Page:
Share on Facebook
Share on Twitter
Share via e-mail
Share on Google Bookmarks
Share on LiveJournal
Share on Newsvine
Share on Reddit
Share on Stumble Upon
Share on Digg

Disclaimer: The material presented in this site is intended for public educational purposes only. The author is not offering medical or legal advice. Accuracy of information is attempted but not guaranteed. Before undertaking any diet, or health improvement program, you should consult your physician. The author is in no way liable or responsible for any bodily harm, physical, mental or emotional state of any patient reacting to any of the content on this site. has not examined, reviewed or tested any product or service mentioned herein. We are not being paid to advertise or promote any product or service mentioned herein. The links are offered strictly as examples of resources available. The site assumes no responsibility or liability of any kind related to the content of external sites or the usage of any product or service referenced. Links to external sites were live at the time of creation of the link. does not create content for or manage external sites. The information can be changed or removed by the external site’s administrators at any time and they are responsible for the veracity of their information. Links are provided to support our data and supply additional resources. Please report broken links to is not a charitable foundation. It neither accepts nor distributes donations or funds of any kind.

Conventional antiepileptic drugs may block sodium channels or enhance γ-aminobutyric acid (GABA) function. Several antiepileptic drugs have multiple or uncertain mechanisms of action. Next to the voltage-gated sodium channels and components of the GABA system, their targets include GABA-α receptors, the GAT-1 GABA transporter, and GABA transaminase. Additional targets include voltage-gated calcium channels, SV2A, and α2δ. By blocking sodium or calcium channels, antiepileptic drugs reduce the release of excitatory glutamate, whose release is considered to be elevated in epilepsy, but also that of GABA. This is probably a side effect or even the actual mechanism of action for some antiepileptic drugs, since GABA can itself, directly or indirectly, act proconvulsively. In addition to barbituates and benzodiazepines which have already been covered, there are other classes of antiseizure and anticonvulsant medications that may be prescribed for patients with seizure activity and myoclonus.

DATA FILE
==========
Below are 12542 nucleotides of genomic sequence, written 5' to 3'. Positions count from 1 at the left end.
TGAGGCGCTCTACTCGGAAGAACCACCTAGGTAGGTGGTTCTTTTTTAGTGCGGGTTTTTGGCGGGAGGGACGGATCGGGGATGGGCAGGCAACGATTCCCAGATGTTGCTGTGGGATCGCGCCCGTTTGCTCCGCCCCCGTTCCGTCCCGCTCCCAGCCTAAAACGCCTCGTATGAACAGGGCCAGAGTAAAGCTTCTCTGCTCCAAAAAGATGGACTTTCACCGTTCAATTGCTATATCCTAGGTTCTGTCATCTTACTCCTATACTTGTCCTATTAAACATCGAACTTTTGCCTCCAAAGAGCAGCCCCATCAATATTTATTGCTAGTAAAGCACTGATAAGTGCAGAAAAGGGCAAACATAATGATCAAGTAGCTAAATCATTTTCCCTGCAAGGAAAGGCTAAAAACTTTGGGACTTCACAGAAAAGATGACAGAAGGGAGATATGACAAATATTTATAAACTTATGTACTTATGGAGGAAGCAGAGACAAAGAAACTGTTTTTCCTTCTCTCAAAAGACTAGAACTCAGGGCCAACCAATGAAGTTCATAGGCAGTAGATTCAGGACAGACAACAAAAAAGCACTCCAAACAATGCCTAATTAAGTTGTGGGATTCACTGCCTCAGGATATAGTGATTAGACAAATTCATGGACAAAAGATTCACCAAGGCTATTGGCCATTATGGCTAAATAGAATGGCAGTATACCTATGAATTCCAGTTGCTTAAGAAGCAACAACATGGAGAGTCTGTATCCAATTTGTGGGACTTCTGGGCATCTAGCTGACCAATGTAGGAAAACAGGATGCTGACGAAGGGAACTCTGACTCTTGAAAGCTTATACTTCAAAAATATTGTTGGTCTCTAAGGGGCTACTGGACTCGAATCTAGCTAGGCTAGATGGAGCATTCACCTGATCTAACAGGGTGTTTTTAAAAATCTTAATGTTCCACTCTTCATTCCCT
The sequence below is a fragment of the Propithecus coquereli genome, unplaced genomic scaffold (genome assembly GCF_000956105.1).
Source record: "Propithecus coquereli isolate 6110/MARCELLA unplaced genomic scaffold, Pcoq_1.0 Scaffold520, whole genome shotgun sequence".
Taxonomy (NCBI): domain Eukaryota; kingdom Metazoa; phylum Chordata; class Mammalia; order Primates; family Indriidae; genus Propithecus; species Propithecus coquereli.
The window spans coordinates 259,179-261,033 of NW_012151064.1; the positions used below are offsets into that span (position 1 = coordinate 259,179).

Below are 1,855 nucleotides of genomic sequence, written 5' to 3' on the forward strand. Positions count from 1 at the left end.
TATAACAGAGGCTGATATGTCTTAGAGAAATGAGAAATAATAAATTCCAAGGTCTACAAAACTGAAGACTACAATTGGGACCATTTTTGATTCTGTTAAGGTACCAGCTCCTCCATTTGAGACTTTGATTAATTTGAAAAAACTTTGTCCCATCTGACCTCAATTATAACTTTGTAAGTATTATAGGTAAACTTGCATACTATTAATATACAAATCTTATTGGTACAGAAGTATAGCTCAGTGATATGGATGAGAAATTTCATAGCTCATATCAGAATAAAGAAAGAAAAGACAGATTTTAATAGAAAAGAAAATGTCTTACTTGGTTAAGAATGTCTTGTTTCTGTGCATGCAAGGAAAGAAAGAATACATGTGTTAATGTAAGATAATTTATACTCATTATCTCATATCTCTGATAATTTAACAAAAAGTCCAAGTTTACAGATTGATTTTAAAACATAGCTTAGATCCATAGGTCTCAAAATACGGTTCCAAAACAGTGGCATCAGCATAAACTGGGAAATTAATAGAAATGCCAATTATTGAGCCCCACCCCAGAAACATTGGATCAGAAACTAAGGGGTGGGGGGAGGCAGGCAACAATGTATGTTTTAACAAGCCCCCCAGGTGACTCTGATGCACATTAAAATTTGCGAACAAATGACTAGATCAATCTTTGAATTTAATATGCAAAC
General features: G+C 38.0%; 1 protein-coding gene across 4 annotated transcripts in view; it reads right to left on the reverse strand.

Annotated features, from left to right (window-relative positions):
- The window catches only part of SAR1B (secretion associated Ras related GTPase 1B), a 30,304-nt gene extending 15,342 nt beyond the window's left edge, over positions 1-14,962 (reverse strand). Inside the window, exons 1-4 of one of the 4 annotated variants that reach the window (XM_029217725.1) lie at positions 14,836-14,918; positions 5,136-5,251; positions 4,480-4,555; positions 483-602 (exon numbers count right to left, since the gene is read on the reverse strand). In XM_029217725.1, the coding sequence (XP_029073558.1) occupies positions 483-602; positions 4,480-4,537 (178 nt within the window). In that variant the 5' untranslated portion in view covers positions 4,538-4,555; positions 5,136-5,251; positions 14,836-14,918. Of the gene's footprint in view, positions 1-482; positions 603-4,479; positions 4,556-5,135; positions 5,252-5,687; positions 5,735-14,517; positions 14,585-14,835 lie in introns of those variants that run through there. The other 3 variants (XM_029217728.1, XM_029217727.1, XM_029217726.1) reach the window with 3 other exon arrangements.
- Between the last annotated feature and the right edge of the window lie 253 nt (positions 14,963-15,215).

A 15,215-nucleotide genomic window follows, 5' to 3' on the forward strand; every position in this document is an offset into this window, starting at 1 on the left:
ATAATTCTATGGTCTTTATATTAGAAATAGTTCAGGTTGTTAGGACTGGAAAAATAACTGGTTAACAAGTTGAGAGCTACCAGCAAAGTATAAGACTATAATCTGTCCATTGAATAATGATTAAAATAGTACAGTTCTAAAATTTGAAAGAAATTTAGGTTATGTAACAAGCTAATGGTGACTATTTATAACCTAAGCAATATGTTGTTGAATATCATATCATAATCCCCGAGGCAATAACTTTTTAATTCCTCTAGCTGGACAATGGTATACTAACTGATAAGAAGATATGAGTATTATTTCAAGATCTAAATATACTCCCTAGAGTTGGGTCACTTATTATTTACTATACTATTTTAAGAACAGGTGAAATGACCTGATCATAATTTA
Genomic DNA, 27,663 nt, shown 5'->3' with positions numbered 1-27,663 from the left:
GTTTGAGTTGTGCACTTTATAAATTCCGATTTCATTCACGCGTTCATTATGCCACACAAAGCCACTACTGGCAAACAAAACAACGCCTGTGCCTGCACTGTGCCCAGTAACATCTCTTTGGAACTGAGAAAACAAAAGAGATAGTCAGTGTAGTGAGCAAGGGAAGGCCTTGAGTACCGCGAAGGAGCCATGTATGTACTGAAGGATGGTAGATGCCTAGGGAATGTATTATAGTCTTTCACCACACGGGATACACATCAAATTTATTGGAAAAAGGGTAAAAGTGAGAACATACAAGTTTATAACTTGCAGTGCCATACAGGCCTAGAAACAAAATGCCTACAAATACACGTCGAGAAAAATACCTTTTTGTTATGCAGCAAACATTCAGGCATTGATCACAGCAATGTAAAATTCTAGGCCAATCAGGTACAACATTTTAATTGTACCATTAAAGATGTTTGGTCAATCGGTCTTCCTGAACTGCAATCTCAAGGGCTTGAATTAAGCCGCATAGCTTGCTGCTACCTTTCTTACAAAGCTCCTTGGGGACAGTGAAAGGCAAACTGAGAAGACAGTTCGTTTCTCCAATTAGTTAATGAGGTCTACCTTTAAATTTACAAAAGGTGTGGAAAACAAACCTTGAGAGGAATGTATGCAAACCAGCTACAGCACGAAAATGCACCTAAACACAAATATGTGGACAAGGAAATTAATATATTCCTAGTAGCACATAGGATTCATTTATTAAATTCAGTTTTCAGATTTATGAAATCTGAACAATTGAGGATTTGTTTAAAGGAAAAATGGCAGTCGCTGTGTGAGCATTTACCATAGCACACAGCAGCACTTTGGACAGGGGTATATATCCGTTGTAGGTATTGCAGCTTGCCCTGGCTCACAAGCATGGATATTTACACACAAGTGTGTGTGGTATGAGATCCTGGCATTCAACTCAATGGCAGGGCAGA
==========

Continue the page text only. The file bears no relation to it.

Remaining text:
1. Levetiracetam, Keppra

Levetiracetam has been approved in the European Union as a monotherapy treatment for epilepsy in the case of partial seizures, or as an adjunctive therapy for partial, myoclonic and tonic-clonic seizures. Levetiracetam has potential benefits for other psychiatric and neurologic conditions such as Tourette syndrome, autism, bipolar disorder, and anxiety disorder, as well as Alzheimer's disease. However, its most serious adverse effects are behavioral, and its benefit-risk ratio in these conditions is not well understood.

It is also sometimes used to treat neuropathic pain. It has not been found to be useful for essential tremors. The drug binds to a synaptic vesicle glycoprotein, SV2A,and inhibits presynaptic calcium channels. This is believed to impede impulse conduction  across synapses. A study published in 2005 suggests that the addition of pyridoxine (vitamin B6) may curtail some of the psychiatric symptoms. A rare side effect of Levetiracitam is a pins and needles sensation in the patient's legs, similar to neuropathy.

1. Rüegg SJ, Steck AJ, Fuhr P. Levetiracetam improves paroxysmal symptoms in a patient with stiff-person syndrome. Neurology. 2004 Jan 27;62(2):338. Link to article

2. Sechi G, Barrocu M, Piluzza MG, et al. Levetiracetam in stiff-person syndrome. J Neurol 2008;255:1721-5

Link to article

3. Shimberg WR, Patel NB, Sullivan KL, Hauser RA, Zesiewicz TA. Levetiracetam for stiff-person syndrome: report of 2 patients. Clin Neuropharmacol. 2008 Sep-Oct;31(5):301-2. doi: 10.1097/WNF.0b013e31815f8df0.

Link to article

2. Stiripentol, Diacomet

It increases GABA transmission through a barbiturate-like effect, since it increases the duration of opening of GABA-α receptors channels in hippocampal slices. It has also been shown that STP may increase the GABA levels in brain tissues and by interfering with its uptake and its metabolism. It also improves the effectiveness of many other anti-convulsants, possibly due to it inhibiting certain enzymes. This slows the drug's metabolism, increasing blood plasma levels.

3. Oxcarbazepine, Trileptal